R. L. Polk's 1912 Grand Rapids City Directory Volume 1
The original directory was 1500+ pages. Because of technical restrictions with the number of pages that we are able to bind together with our Espresso Book Machine, we had to divide this book into three volumes.
Relevance of the 1912 Grand Rapids City Directory: 1912 was the year that Grand Rapids switched to the current street addressing system. In the 1912 directory are listed both the old and new street addresses for all businesses and dwellings. For the purposes of research, this is most helpful when wanting to make this transition when either going forward or backwards in time. It is an important Grand Rapids reference work.
In the main body of the directory (volume 1 and volume 2) only the new 1912 street number addresses are shown under the individual or business names. In volume 3 “The Street and Avenue Guide & Directory of Householders”, there are listings for both the new and old (in parentheses) street numbers for each individual and business along the entire length of a street…the streets being arranged alphabetically by name and subdivided by block.
"In 1912, the City of Grand Rapids established the current house numbering system and changed a number of names. They also attempted to delete duplicate names, particularly for streets whose name, if not the actual physical street, ended at the Grand River (i.e. separately existing streets named , First, Second, Third etc. on each side of the Grand River).
The 1912 issue of the City Directory publicly printed the resultant changes with one error. They mention a Wren street that doesn't seem to have existed. But the City Directory did not have any legal authority and was not the source of the name changes. The City Commission was the source and the City Engineer was the one responsible for keeping track of these changes.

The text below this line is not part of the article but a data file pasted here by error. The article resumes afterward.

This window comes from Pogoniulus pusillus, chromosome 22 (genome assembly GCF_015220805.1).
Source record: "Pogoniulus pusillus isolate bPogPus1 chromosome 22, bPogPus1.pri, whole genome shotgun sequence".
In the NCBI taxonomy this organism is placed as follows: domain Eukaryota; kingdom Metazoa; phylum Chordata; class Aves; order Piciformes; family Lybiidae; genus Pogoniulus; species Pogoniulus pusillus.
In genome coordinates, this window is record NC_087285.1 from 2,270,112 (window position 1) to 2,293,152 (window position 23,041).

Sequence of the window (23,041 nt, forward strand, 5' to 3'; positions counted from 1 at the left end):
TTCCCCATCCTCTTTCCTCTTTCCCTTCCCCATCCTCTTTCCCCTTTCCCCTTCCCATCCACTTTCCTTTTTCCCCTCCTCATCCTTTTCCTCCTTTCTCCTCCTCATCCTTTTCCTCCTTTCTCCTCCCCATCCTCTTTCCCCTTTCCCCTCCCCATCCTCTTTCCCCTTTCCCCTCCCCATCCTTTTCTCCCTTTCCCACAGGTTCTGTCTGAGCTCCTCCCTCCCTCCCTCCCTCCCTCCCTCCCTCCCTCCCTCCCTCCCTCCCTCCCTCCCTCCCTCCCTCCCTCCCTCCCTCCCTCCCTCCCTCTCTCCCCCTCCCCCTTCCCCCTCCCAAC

As the City grew, it annexed lands and tried to make the newly annexed, existing street names fit existing City streets and names. That often necessitated changing the names of the newly acquired streets, e.g. Dosker Street was changed to Baxter Street in 1892 after it was annexed in 1891. Baxter Street had only existed for two blocks in the City until then, and was made longer by the annexation of the adjoining Dosker Street.
The City made another attempt in 1920 by giving the same name to different streets. Now if you see an older street stop and then start up again, or jog, it was probably composed initially of different street names. Paris and Prospect are good examples. They used to be lots of different named streets.
The building of the freeways through the old part of the city added to the confusion by ending streets that used to go through where the freeway is, and by creating strangely configured service drives. Names of the chopped up portions were often re-attached to a different street and given its name. Industrial Parks have added to the confusion as have condominiums.
In addition, streets were sometimes named without any regard for past traditions. The former simple rules of roads going east and west being called a street, north and south called an Avenue, short streets going north and south called Places, east and west called courts, were sometimes ignored and Drives, Circles, and other street modifiers were added to street names.
Researchers should know that old changes prior to 1912 may need to be verified by checking the original plat maps located on microfilm in the County Register of Deeds and on the web: http://www.cis.state.mi.us/platmaps/sr_subs.asp
it appears that Ann street did not go to the river but ended as it curved into Broadway. Ann's counterpart across the river was called Victoria. Eventually Ann was run straight across the river. The curved left-over portion was renamed Broadway.
Curved Grandville ended at Bartlett. Then most of Ellsworth running north to south formerly Summit was renamed as a straight continuation of curved Grandville except for the two blocks between Wealthy and Bartlett which remained Ellsworth. It doesn’t help that Cherry Street SW used to be called Ellsworth.
Before the 1912 establishment of the quads, streets were referred to as east or west or north or south but not based on the quads boundary line Fulton/Division. So East Bridge, east of the river, was renamed Michigan St. Then there is Michigan Street NE and Michigan Street NW. Both used to be East Bridge."
Special thanks to Michael Cronk for providing all the information pertaining to the relevance of this book